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2 Ways to Code Laravel Query Scopes, Part I

1 year ago · 4 MIN READ
#development  #laravel 

Laravel query scopes

This is Part I of a two-part series about Laravel query scopes which will cover local query scopes. Be sure to visit Part II of this series to learn about global query scopes.

Laravel Eloquent Query Scopes: Part I

Query Scopes

By definition, a query scope takes a database query and limits its scope in some way. For example, you may wish to create a scope representing a range of dates and pull records that conform to that limit. The MySQL where() instruction certainly works to limit a scope; but with Eloquent, there’s a more streamlined, readable and less verbose way to express these scopes. This article will help you grasp that.

As of Laravel 5.4, there are two ways to apply a scope: locally (applied only when the scope is explicitly called); or globally (applied to every query for a given model). Let’s look at the local query scope in this part of the series, because that’s the easiest to understand. We’ll explore the second way, using a global query scope, in Part II.

The Local Query Scope

Example: You are writing an online takeout ordering app for FooBar Bakery. You want the app to automatically put donuts on sale that are at least 1-day old, but fresher than 3-days old:

$donuts = new App\Donut;
$onSaleDonuts = $donuts->excludeFresh()->excludeStale()->get();

This code first creates a new App\Donut Model instance and then uses PHP method chaining to apply two scopes to it: excludeFresh() and excludeStale().

As you can see, the code above is simple and elegant. It says, almost in plain language, exactly what it intends to do: “exclude brand new fresh donuts from the list of automatic sale items” and “exclude stale donuts, too.” If you ever have to come back to maintain this code several months or several years down the road, you will immediately see the tremendous advantage it is to use an Eloquent scope to access your data.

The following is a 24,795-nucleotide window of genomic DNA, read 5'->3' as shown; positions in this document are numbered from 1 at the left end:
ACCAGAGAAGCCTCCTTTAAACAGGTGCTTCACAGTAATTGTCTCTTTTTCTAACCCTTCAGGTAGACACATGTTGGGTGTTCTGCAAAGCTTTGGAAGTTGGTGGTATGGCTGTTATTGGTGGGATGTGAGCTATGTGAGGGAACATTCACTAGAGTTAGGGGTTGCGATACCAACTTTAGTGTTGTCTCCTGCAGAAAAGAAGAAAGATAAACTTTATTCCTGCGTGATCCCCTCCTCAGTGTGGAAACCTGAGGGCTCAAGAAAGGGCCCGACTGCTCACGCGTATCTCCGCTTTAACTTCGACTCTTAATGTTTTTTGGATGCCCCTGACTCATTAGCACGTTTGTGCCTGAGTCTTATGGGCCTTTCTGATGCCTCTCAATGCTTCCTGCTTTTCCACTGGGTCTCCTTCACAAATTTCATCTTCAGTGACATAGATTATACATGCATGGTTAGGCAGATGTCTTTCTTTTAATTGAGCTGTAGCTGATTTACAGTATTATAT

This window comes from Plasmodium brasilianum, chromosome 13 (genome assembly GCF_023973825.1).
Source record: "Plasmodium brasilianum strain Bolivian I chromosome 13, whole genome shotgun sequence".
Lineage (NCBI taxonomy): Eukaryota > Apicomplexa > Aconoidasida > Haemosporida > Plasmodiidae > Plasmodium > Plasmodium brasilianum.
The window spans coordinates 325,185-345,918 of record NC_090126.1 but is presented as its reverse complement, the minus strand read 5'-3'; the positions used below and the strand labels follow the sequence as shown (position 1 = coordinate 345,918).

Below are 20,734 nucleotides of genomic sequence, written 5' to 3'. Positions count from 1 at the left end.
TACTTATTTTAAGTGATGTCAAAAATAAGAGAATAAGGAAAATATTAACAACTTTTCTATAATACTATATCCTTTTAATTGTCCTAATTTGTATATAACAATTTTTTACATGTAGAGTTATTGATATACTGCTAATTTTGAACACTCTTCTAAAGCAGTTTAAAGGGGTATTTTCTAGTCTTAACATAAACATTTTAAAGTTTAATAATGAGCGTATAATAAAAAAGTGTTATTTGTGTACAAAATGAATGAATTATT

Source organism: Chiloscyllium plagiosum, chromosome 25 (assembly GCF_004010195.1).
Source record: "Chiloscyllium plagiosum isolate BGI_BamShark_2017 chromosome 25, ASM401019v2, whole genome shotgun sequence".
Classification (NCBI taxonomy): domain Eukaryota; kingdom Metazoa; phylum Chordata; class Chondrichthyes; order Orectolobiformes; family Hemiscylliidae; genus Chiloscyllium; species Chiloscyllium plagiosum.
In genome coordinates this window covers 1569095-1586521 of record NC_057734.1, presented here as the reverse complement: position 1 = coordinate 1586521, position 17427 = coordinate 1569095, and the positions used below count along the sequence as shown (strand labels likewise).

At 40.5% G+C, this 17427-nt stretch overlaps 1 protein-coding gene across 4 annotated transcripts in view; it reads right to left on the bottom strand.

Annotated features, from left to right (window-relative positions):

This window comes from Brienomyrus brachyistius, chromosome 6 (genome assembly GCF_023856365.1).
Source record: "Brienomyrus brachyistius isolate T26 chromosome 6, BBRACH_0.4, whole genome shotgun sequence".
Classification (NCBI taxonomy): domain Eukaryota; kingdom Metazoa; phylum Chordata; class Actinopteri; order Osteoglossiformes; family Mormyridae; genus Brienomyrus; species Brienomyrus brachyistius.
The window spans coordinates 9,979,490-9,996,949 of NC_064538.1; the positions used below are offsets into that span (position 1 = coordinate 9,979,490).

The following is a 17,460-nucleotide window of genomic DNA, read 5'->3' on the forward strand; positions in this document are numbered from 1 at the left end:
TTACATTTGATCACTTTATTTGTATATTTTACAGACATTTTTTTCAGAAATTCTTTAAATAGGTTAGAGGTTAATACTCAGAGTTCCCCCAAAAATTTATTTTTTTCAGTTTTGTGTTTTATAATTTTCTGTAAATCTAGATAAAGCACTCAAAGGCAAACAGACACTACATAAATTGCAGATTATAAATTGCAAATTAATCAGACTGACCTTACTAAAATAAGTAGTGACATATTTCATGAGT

Implementing Local Query Scope Methods

With Laravel, you create local query scopes by adding specially–named methods to your model class (that is, the database access class). Just prefix the method name with 'scope', specify a object name (such as $query) as an argument, and be sure to return that same argument:

namespace App;

use Illuminate\Database\Eloquent\Model;
use Carbon\Carbon;

class Donut extends Model
    public function scopeExcludeFresh($query)
        $now = Carbon::now();
        return $query->where('baked_at', '<=', $now->subDay());

    public function scopeExcludeStale($query)
        $now = Carbon::now();
        return $query->where('baked_at', '>=', $now->subDays(3));


_I even threw in some sample code for Carbon, a simple PHP API extension for DateTime which is integrated into Laravel by default. Yes, Laravel is full of nice surprises!_